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Police search the Fortress Real Developments Inc. corporate offices under warrant in Richmond Hill, Ont., April 12, 2018Chris Donovan/The Globe and Mail

Ontario’s highest court has dismissed a lawsuit filed by Fortress Real Developments Inc. against an analyst who wrote critical tweets about the company, sending a message to the business sector that analysts have the right to make comments about matters of public interest.

The Ontario Court of Appeal released six rulings on Thursday in unrelated cases that all tested the province’s new anti-SLAPP legislation, which was introduced in 2015 to protect people from being hit with defamation lawsuits when they comment on public issues. (SLAPP stands for strategic lawsuit against public participation.)

The court dismissed four cases – including the Fortress case – but upheld two others that can proceed to trial.

Lawyer David Elmaleh, who heads the defamation practice group at law firm McCague Borlack LLP in Toronto, said the Fortress ruling in particular should reassure analysts who write about business issues or specific companies.

"What the cases tell you is that they very well may be expressions of public interest that should be protected, and you should not have to go through excruciatingly expensive litigation that spans years when you can bring a motion at the early stage to have it dismissed," Mr. Elmaleh said.

He said he believes the decisions in the six cases as a whole confirm that the anti-SLAPP legislation is working as intended, preventing frivolous libel claims intended to silence critics while still upholding the right to sue when comments are libelous and financially damaging.

Fortress filed a lawsuit in 2016 against independent analyst Ben Rabidoux, an expert in residential real estate issues who runs his own analysis company, alleging he criticized Fortress and its founders – Jawad Rathore and Vince Petrozza – in a series of tweets in 2015. The tweets did not mention Fortress directly but referred to "shadier operators" in the syndicated mortgage sector, which the company said readers could infer were about Fortress because of past criticisms Mr. Rabidoux had made.

Court of Appeal Justice David Doherty wrote in the decision that Mr. Rabidoux's comments were not deliberately false or intended to mislead, and the company had not shown it incurred financial damage.

"In the absence of any significant harm to Fortress, I think the inference can fairly be drawn that the litigation was brought to silence Mr. Rabidoux," Justice Doherty said in a ruling that was endorsed by the rest of the appeal panel.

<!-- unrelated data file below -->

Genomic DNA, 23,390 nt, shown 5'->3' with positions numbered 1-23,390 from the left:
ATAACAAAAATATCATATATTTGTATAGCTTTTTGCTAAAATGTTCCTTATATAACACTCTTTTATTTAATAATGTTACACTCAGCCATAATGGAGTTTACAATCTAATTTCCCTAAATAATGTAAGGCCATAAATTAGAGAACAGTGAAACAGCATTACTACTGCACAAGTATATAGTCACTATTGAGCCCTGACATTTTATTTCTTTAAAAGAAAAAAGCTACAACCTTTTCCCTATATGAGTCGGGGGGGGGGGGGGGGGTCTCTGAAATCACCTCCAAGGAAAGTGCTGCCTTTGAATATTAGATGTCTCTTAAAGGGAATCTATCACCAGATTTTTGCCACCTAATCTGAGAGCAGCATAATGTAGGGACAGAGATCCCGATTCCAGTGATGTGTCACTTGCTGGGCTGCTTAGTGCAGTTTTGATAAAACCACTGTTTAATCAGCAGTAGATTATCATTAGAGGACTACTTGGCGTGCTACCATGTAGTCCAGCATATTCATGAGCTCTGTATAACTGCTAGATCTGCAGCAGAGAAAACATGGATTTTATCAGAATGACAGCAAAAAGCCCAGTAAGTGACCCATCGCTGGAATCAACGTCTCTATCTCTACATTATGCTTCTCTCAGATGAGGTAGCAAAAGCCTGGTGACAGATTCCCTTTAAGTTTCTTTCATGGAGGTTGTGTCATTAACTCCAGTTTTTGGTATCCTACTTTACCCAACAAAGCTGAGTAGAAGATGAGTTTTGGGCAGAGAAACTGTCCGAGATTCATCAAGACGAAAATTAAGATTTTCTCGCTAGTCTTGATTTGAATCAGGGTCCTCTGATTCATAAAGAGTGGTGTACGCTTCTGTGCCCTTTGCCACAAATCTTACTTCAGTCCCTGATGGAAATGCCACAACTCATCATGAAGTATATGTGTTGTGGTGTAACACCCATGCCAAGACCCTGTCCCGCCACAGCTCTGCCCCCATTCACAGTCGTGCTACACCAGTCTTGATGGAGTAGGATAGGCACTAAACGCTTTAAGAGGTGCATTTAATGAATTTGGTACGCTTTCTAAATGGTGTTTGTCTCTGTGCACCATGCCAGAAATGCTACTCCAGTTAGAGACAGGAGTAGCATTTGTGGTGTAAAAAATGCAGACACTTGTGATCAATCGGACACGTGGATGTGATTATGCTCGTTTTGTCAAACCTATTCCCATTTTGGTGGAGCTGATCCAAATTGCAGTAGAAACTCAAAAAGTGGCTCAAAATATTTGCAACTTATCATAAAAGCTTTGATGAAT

Fortress had taken action against Mr. Rabidoux on two prior occasions – in 2014 and 2015 – alleging defamation, and he had publicly apologized and signed an agreement in 2015 saying he would stop talking about the company entirely. Justice Doherty said the "sweeping" agreement in 2015, requiring Mr. Rabidoux to pay $10,000 if he said anything about Fortress, its founders or projects, was proof of the company's efforts to "gag" him rather than just deal with defamation issues.

Lawyer Gil Zvulony, who represented Mr. Rabidoux, said the ruling confirms his client had the right to voice his concerns about Fortress and the syndicated mortgage sector in general.

"They sought to silence legitimate criticism on really important issues of public interest, and those efforts worked. He was silenced. He did delete certain tweets that were critical of Fortress, and he did shut down his Twitter account to the public, and he was worried," Mr. Zvulony said in an interview.

The anti-SLAPP legislation was introduced to allow the target of a defamation suit to apply to have it dismissed at an early stage, before even filing a statement of defense, if the case is weak and the comments deal with a matter of public interest. The intent was to create a way to shut down libel-chill lawsuits before the target has to spend a lot of money on legal defence.

Fortress has been in the spotlight this year after the RCMP searched the company's offices in April as part of an investigation into syndicated mortgage fraud. Ontario's financial regulator had a court-appointed receiver take control of a Fortress-related company that raised about $560-million from the public for syndicated mortgage investments. The receiver later reported that some of Fortress's largest development projects are facing court action and seizure by senior lenders.

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